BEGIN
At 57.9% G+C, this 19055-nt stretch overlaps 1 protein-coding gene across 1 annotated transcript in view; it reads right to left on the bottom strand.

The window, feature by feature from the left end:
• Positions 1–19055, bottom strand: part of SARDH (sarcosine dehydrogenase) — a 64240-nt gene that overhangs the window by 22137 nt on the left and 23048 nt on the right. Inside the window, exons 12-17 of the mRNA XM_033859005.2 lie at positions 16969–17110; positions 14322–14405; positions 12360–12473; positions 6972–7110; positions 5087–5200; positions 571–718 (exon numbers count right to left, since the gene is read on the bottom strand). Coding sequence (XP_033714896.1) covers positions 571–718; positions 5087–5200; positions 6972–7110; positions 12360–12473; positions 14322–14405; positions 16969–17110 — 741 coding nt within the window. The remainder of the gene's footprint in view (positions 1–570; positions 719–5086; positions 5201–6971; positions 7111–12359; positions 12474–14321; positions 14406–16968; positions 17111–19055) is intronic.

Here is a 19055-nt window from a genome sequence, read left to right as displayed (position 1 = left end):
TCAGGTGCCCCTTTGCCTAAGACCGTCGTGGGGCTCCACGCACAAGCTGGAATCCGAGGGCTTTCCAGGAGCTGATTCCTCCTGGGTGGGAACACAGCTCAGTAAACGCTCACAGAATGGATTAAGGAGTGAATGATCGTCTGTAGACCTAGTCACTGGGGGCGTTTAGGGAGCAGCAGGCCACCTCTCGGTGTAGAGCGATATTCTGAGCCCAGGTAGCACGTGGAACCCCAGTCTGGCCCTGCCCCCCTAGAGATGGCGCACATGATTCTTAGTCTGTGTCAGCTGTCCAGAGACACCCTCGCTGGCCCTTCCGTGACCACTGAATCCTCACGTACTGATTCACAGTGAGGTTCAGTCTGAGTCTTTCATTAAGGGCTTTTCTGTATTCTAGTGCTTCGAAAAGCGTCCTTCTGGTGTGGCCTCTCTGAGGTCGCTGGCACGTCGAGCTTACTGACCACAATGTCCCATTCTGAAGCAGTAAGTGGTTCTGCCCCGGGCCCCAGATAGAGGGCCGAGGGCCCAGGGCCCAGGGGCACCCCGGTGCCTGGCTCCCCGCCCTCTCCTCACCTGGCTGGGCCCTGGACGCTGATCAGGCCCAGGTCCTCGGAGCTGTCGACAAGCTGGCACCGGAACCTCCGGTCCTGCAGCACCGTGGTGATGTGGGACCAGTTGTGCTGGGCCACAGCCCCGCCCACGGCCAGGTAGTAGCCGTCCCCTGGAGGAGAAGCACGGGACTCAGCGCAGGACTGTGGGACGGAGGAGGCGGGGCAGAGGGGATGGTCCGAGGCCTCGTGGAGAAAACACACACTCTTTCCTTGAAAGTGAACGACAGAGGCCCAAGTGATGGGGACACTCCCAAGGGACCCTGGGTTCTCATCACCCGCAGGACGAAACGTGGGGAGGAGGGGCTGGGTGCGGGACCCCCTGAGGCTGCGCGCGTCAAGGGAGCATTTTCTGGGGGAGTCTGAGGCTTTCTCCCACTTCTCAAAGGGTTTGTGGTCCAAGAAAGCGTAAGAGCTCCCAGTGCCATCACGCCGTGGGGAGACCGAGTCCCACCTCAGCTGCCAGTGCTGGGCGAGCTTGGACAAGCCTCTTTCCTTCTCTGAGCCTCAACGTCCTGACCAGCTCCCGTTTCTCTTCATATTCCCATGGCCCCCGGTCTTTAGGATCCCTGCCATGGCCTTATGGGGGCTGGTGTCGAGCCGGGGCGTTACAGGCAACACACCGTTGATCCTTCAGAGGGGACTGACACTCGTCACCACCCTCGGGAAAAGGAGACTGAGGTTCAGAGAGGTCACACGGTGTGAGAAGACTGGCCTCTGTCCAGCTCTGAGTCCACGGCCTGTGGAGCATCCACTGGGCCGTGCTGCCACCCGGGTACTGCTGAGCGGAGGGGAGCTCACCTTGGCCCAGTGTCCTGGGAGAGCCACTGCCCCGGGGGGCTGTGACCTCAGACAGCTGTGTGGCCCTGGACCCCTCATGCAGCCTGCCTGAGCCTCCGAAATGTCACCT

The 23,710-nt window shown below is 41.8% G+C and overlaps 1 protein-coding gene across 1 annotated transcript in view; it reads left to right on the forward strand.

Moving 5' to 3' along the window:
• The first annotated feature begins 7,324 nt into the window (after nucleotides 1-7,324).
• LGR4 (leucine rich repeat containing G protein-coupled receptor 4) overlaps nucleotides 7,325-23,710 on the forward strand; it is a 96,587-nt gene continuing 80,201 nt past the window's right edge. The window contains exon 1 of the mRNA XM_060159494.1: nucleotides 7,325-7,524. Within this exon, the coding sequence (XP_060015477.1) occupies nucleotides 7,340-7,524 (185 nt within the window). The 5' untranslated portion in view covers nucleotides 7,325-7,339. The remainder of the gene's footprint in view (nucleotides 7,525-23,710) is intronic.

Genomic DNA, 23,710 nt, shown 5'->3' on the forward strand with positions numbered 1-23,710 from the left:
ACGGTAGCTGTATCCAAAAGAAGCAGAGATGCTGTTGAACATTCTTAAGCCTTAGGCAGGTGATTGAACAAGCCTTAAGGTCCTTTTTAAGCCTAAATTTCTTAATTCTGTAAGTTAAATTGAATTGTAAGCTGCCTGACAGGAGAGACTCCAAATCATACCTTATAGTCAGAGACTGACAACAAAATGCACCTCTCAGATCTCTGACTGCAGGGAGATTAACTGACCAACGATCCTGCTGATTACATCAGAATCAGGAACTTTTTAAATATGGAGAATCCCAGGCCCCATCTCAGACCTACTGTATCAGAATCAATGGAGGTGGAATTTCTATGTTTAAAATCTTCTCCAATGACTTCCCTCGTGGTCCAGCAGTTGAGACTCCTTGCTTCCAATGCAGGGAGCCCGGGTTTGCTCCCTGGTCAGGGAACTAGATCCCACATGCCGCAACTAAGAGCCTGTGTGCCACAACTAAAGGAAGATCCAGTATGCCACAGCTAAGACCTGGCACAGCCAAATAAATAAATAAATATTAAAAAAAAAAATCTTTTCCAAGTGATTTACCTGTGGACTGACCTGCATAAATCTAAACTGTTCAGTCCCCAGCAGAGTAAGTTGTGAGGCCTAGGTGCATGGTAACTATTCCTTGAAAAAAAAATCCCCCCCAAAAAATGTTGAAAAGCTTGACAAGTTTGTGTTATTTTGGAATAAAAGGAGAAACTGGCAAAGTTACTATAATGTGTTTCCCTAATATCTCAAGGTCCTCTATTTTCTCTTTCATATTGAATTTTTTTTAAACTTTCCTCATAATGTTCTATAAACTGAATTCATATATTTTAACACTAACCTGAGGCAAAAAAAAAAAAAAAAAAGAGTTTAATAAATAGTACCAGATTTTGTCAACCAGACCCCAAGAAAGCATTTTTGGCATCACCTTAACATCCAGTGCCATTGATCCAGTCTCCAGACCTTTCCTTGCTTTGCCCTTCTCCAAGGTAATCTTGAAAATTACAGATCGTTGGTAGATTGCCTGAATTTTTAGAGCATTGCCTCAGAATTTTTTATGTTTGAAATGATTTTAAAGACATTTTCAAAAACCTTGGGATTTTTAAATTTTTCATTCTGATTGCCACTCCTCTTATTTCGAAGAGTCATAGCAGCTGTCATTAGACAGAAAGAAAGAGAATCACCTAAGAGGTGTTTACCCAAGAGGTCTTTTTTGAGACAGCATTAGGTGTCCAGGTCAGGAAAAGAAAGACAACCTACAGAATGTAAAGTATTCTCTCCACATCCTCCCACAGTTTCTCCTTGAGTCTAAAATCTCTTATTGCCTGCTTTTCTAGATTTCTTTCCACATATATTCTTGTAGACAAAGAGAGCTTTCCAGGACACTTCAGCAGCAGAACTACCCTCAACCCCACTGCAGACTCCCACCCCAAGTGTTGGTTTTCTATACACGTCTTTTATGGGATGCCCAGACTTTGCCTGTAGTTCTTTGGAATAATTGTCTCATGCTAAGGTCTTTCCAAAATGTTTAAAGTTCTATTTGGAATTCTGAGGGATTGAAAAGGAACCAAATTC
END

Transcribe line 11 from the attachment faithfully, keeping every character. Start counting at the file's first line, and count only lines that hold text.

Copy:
ACGGTAGCTGTATCCAAAAGAAGCAGAGATGCTGTTGAACATTCTTAAGCCTTAGGCAGGTGATTGAACAAGCCTTAAGGTCCTTTTTAAGCCTAAATTTCTTAATTCTGTAAGTTAAATTGAATTGTAAGCTGCCTGACAGGAGAGACTCCAAATCATACCTTATAGTCAGAGACTGACAACAAAATGCACCTCTCAGATCTCTGACTGCAGGGAGATTAACTGACCAACGATCCTGCTGATTACATCAGAATCAGGAACTTTTTAAATATGGAGAATCCCAGGCCCCATCTCAGACCTACTGTATCAGAATCAATGGAGGTGGAATTTCTATGTTTAAAATCTTCTCCAATGACTTCCCTCGTGGTCCAGCAGTTGAGACTCCTTGCTTCCAATGCAGGGAGCCCGGGTTTGCTCCCTGGTCAGGGAACTAGATCCCACATGCCGCAACTAAGAGCCTGTGTGCCACAACTAAAGGAAGATCCAGTATGCCACAGCTAAGACCTGGCACAGCCAAATAAATAAATAAATATTAAAAAAAAAAATCTTTTCCAAGTGATTTACCTGTGGACTGACCTGCATAAATCTAAACTGTTCAGTCCCCAGCAGAGTAAGTTGTGAGGCCTAGGTGCATGGTAACTATTCCTTGAAAAAAAAATCCCCCCCAAAAAATGTTGAAAAGCTTGACAAGTTTGTGTTATTTTGGAATAAAAGGAGAAACTGGCAAAGTTACTATAATGTGTTTCCCTAATATCTCAAGGTCCTCTATTTTCTCTTTCATATTGAATTTTTTTTAAACTTTCCTCATAATGTTCTATAAACTGAATTCATATATTTTAACACTAACCTGAGGCAAAAAAAAAAAAAAAAAAGAGTTTAATAAATAGTACCAGATTTTGTCAACCAGACCCCAAGAAAGCATTTTTGGCATCACCTTAACATCCAGTGCCATTGATCCAGTCTCCAGACCTTTCCTTGCTTTGCCCTTCTCCAAGGTAATCTTGAAAATTACAGATCGTTGGTAGATTGCCTGAATTTTTAGAGCATTGCCTCAGAATTTTTTATGTTTGAAATGATTTTAAAGACATTTTCAAAAACCTTGGGATTTTTAAATTTTTCATTCTGATTGCCACTCCTCTTATTTCGAAGAGTCATAGCAGCTGTCATTAGACAGAAAGAAAGAGAATCACCTAAGAGGTGTTTACCCAAGAGGTCTTTTTTGAGACAGCATTAGGTGTCCAGGTCAGGAAAAGAAAGACAACCTACAGAATGTAAAGTATTCTCTCCACATCCTCCCACAGTTTCTCCTTGAGTCTAAAATCTCTTATTGCCTGCTTTTCTAGATTTCTTTCCACATATATTCTTGTAGACAAAGAGAGCTTTCCAGGACACTTCAGCAGCAGAACTACCCTCAACCCCACTGCAGACTCCCACCCCAAGTGTTGGTTTTCTATACACGTCTTTTATGGGATGCCCAGACTTTGCCTGTAGTTCTTTGGAATAATTGTCTCATGCTAAGGTCTTTCCAAAATGTTTAAAGTTCTATTTGGAATTCTGAGGGATTGAAAAGGAACCAAATTC